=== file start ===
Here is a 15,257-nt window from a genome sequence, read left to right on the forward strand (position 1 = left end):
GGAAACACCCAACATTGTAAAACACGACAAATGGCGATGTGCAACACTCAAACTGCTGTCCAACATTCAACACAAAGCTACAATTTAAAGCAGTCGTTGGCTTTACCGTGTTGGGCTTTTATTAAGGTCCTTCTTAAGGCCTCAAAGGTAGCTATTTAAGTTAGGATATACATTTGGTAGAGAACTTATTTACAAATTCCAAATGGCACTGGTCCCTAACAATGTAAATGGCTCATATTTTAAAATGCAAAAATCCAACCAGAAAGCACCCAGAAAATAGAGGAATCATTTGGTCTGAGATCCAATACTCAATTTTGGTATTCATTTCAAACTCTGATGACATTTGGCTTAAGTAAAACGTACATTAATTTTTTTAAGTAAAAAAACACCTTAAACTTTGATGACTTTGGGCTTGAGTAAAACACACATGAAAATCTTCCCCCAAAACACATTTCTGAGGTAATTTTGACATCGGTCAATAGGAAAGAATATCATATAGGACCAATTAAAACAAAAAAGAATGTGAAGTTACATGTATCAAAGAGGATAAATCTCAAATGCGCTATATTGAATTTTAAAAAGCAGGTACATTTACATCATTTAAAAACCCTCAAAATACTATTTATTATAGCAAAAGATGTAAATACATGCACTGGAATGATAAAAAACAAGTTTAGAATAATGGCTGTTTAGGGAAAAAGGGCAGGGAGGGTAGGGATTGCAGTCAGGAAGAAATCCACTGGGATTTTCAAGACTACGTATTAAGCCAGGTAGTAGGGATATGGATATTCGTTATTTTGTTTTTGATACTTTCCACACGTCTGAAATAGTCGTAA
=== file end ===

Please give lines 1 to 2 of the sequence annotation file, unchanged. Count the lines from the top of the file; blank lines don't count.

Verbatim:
Here is a 15,257-nt window from a genome sequence, read left to right on the forward strand (position 1 = left end):
GGAAACACCCAACATTGTAAAACACGACAAATGGCGATGTGCAACACTCAAACTGCTGTCCAACATTCAACACAAAGCTACAATTTAAAGCAGTCGTTGGCTTTACCGTGTTGGGCTTTTATTAAGGTCCTTCTTAAGGCCTCAAAGGTAGCTATTTAAGTTAGGATATACATTTGGTAGAGAACTTATTTACAAATTCCAAATGGCACTGGTCCCTAACAATGTAAATGGCTCATATTTTAAAATGCAAAAATCCAACCAGAAAGCACCCAGAAAATAGAGGAATCATTTGGTCTGAGATCCAATACTCAATTTTGGTATTCATTTCAAACTCTGATGACATTTGGCTTAAGTAAAACGTACATTAATTTTTTTAAGTAAAAAAACACCTTAAACTTTGATGACTTTGGGCTTGAGTAAAACACACATGAAAATCTTCCCCCAAAACACATTTCTGAGGTAATTTTGACATCGGTCAATAGGAAAGAATATCATATAGGACCAATTAAAACAAAAAAGAATGTGAAGTTACATGTATCAAAGAGGATAAATCTCAAATGCGCTATATTGAATTTTAAAAAGCAGGTACATTTACATCATTTAAAAACCCTCAAAATACTATTTATTATAGCAAAAGATGTAAATACATGCACTGGAATGATAAAAAACAAGTTTAGAATAATGGCTGTTTAGGGAAAAAGGGCAGGGAGGGTAGGGATTGCAGTCAGGAAGAAATCCACTGGGATTTTCAAGACTACGTATTAAGCCAGGTAGTAGGGATATGGATATTCGTTATTTTGTTTTTGATACTTTCCACACGTCTGAAATAGTCGTAA